By Charles Skorina
The future looks bright for investment-management professionals as global assets under management surge from the current estimated $87 trillion dollars to a projected $400 trillion in 2050.
Andrew G. Haldane of the Bank of England recently declared that global assets under management presently stand at about $87 trillion and says they'll rise 15 percent to $100 trillion by 2020, just five years from now.
Looking farther out, Mr. Haldane foresees global AUM quadrupling to $400 trillion by 2050, boosted by macro-trends in population growth, longer life spans, increasing GDP per capita, and accelerating growth in retirement savings in developing countries:
"The drivers of this growth are reasonably well-understood. The pool of prospective global savers has become larger, older and richer, each of which tends to be a boon for the asset management industry. Since 1950, average life expectancy has risen by nearly 50%, world population has risen by a factor of three and world GDP per capita has risen by a factor of nearly 40. There is a strong cross-country correlation between GDP per capita and AUM relative to GDP."
Today, we may be shuffling through the anemic, slow-growth world of the New Normal in terms of conventional GDP measurement. But Mr. Haldane stipulates that AUM is growing much faster than GDP. For instance:
"In the United States, AUM have risen almost fivefold relative to GDP since 1946, from around 50% of GDP to around 240% of GDP."
As he says:
"If these trends are even roughly right, asset management may not only have come of age - we may be about to enter the Age of Asset Management."
Mr. Haldane, still a youngish 46, is considered one of the leading global-finance thinkers. He's recently been named to the post of Chief Economist at BOE and, given his career trajectory, no one would be much surprised if he eventually rises to the BOE governorship, counterpart to the U.S. Federal Reserve Chairman.
He is perhaps best-known in the U.S. for a provocative and influential paper he read at the Kansas City Fed's annual Jackson Hole conference in 2012: "The Dog and the Frisbee."
Mr. Haldane is chiefly concerned with the stability of global financial institutions, primarily banks. But, in his recent speech, he pointed out that funds were rapidly leaking out of the formal banking network and into...other things. We could broadly call them "asset managers," but the proposed acronym is: NBNISII. That is: non-bank, non-insurer, systematically important institutions. These may include pension funds, hedge funds, private equity funds, sovereign-wealth funds, family offices, etc.
Well, Mr. Haldane has his job, and we have ours. We'll let him worry about the macro-behavior of these entities. But we think he probably has as good a grip on the overall stats and trends as anyone, and we're interested in the expected impact of this money on the demand for investment-management professionals.
This is global money, increasingly generated in the developing world, but a very disproportionate chunk of it, and the people who run it, will end up where they always have been: in the money-management institutions of the developed West, including the UK, US, and Canada. In other words, dear readers, in the institutions you work for or do business with.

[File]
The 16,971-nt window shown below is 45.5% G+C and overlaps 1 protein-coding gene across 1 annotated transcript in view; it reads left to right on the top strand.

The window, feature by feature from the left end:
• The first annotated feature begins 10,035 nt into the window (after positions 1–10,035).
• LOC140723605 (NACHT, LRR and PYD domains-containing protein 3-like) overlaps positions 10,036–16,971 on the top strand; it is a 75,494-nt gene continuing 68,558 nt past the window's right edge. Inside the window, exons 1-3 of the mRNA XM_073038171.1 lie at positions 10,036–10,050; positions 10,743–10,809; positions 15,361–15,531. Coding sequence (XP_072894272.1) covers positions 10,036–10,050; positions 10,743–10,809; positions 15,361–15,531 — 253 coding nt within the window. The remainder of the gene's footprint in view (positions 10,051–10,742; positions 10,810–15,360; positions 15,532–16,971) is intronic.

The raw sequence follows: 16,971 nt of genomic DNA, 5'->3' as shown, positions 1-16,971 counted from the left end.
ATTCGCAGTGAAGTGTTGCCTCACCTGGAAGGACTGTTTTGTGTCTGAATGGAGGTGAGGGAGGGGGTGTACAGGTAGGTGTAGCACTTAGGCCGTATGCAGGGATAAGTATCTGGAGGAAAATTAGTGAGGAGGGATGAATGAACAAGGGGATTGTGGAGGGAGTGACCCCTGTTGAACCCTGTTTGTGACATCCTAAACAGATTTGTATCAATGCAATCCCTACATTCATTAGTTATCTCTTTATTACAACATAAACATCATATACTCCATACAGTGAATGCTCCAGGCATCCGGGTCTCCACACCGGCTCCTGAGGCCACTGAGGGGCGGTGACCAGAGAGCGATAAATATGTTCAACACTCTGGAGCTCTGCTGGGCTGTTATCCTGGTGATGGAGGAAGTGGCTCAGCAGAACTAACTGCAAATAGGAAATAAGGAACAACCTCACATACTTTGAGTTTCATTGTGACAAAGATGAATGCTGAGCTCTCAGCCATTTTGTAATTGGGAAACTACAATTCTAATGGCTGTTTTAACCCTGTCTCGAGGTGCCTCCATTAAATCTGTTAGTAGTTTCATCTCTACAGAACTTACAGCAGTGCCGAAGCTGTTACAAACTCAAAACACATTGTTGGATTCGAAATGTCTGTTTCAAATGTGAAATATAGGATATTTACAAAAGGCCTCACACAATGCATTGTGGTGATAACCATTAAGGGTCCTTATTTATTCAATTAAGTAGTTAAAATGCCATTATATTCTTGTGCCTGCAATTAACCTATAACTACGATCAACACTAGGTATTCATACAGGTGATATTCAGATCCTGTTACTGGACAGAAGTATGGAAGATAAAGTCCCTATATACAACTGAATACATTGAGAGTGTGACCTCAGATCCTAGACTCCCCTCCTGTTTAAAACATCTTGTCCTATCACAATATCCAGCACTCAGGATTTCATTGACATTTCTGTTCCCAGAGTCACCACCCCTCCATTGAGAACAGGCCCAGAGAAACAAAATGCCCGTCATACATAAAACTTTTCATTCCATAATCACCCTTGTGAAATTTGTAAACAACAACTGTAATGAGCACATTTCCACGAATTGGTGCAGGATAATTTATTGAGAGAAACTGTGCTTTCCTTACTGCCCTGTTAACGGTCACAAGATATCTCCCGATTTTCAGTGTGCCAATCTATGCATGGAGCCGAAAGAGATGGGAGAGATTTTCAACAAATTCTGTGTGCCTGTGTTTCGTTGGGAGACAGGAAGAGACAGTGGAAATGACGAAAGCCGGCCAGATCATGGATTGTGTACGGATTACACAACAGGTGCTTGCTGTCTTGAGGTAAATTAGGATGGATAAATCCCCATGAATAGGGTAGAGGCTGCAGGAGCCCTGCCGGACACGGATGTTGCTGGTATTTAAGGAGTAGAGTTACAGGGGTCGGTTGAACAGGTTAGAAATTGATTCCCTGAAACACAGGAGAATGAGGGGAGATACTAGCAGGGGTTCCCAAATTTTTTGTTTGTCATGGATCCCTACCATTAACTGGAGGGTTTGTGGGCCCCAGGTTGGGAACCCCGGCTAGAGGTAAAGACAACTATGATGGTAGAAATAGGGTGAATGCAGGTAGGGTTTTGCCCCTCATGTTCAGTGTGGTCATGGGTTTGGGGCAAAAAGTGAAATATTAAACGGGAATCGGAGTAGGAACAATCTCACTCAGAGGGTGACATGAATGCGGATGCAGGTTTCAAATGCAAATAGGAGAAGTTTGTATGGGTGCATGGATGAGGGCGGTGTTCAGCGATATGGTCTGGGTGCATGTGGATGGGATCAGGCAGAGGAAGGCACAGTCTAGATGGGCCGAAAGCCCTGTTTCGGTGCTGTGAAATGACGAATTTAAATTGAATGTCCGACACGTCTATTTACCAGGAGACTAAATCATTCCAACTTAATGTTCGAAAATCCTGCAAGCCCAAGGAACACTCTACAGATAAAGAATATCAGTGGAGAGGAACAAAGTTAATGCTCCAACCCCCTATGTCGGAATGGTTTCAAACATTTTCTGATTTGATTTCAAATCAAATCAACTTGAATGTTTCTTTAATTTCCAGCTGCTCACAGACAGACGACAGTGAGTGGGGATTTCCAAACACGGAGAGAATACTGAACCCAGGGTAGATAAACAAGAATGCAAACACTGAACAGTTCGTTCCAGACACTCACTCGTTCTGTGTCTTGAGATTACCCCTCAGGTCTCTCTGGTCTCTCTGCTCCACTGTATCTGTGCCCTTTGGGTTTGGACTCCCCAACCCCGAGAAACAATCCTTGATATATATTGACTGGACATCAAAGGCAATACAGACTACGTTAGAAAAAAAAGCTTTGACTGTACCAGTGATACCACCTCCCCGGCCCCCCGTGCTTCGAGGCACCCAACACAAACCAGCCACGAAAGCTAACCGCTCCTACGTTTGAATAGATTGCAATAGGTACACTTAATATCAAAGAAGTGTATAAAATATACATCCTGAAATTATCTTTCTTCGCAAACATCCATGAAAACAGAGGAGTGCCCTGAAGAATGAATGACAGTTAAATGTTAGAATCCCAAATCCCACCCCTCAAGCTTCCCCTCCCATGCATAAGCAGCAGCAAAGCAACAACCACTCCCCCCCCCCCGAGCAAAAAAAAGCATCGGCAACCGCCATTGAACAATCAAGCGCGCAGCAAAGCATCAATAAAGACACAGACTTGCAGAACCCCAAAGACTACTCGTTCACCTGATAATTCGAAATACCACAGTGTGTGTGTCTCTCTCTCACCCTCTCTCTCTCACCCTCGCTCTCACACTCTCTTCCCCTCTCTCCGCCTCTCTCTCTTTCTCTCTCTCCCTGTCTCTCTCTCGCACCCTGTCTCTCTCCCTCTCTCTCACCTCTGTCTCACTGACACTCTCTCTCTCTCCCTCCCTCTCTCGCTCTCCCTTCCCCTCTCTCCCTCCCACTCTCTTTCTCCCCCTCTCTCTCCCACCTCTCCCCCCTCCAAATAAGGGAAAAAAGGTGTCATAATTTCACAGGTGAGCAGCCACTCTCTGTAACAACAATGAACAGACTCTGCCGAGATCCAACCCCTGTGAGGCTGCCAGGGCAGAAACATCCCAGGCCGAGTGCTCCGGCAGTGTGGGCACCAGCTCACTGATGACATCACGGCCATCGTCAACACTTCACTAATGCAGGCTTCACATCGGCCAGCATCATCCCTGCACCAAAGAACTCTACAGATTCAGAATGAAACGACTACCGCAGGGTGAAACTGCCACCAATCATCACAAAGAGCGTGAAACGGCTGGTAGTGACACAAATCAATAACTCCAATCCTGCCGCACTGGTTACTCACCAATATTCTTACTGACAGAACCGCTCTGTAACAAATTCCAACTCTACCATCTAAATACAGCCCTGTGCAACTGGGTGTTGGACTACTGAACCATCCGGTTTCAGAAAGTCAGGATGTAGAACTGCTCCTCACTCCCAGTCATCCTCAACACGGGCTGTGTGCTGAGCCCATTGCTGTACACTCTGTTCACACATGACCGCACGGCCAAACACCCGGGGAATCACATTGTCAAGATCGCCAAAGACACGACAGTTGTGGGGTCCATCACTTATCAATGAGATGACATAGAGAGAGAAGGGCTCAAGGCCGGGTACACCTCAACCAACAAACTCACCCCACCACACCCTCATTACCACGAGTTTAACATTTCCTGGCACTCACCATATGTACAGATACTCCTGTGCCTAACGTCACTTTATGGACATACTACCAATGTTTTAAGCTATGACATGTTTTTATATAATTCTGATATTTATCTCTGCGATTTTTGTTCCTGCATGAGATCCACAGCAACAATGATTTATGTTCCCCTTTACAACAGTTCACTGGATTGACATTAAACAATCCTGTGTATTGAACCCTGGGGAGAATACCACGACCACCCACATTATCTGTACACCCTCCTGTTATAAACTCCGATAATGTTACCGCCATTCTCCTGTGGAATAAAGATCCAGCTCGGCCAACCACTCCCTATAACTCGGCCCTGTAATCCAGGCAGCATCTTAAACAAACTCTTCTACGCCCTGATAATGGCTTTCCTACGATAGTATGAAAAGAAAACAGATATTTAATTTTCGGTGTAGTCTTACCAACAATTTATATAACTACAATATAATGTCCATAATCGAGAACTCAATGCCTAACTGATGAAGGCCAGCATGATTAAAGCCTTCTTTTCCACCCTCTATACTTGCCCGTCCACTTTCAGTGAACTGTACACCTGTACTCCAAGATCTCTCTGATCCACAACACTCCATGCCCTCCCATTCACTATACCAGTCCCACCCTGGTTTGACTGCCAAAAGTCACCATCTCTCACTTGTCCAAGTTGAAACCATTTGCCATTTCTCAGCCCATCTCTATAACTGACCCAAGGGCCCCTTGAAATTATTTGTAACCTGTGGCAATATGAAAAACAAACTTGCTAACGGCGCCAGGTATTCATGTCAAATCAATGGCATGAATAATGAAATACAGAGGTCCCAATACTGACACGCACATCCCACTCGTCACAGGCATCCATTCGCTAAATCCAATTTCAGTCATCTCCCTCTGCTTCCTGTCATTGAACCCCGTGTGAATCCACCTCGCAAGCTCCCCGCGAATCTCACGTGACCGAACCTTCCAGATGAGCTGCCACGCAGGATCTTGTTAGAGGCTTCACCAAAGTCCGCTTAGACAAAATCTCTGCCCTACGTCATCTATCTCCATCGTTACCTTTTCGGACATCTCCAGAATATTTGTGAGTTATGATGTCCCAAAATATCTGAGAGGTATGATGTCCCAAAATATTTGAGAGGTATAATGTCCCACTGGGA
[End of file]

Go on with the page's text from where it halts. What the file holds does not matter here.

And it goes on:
Mr. Haldane notes that the holdings in hedge funds, private equity, real estate, infrastructure, commodity funds, etc. -- the areas requiring the most experience, training and expertise -- have already tripled in less than a decade from under $2 trillion AUM in 2003 to over $6 trillion in 2012 and the pace shows no signs of relenting.
Outsourced CIO Firms Continue to Hire as they Ride the AUM Wave
In our own latest Ultimate Outsourcer List study, we noted that assets managed by OCIO firms have passed one trillion dollars as of March, 2014.
And just last week (July 7, 2014) Christine Williamson, writing in Pensions & Investments, counted $1.206 trillion in assets under full or partial discretionary management as of March 31, 2014.
All eyes on the high and ultra-high net worth segments.
Another recent study by McKinsey & Company projects strong asset grow and management opportunities in the high and ultra-high net worth segments.
Their July, 2013 global private banking survey reported that "over the past four years, millionaire wealth has grown by 8.5 percent annually to around USD 60 trillion at the end of 2012. By 2016, we project that some 16 million millionaires will control about USD 80 trillion in personal financial assets - 30 percent above current levels and nearly double the post-crisis trough. Future growth will be particularly fueled by the UHNW with over USD 30 million. We expect their wealth to increase by about 8 percent annually compared with about a 6 percent increase for core millionaires with USD 1 to 10 million."
The public pension sector will have to compete harder for investment talent.
Even U.S. state and local pensions ($3.05 trillion in DB assets as of fiscal 2012) should see hiring increases as governments are forced to cover their massive unfunded liabilities (estimates range from $730 billion to $4.4 trillion) and look for better returns and "Underfunded Public Pensions in the United States."
Managing the money.
As absolute numbers, it's hard to reconcile all of these stats, which probably include some serious double-counting. It's the overall trend which interests us, and it's unmistakable.
And it's impossible to model this secular growth of AUM to projected management jobs, but the trend is, again, unmistakable.
As we concluded three years ago in our article "$58 Trillion - The Gift that Keeps on Giving," all that money, public and private, has to be managed in some fashion by someone, and that someone expects to be well paid for his or her efforts.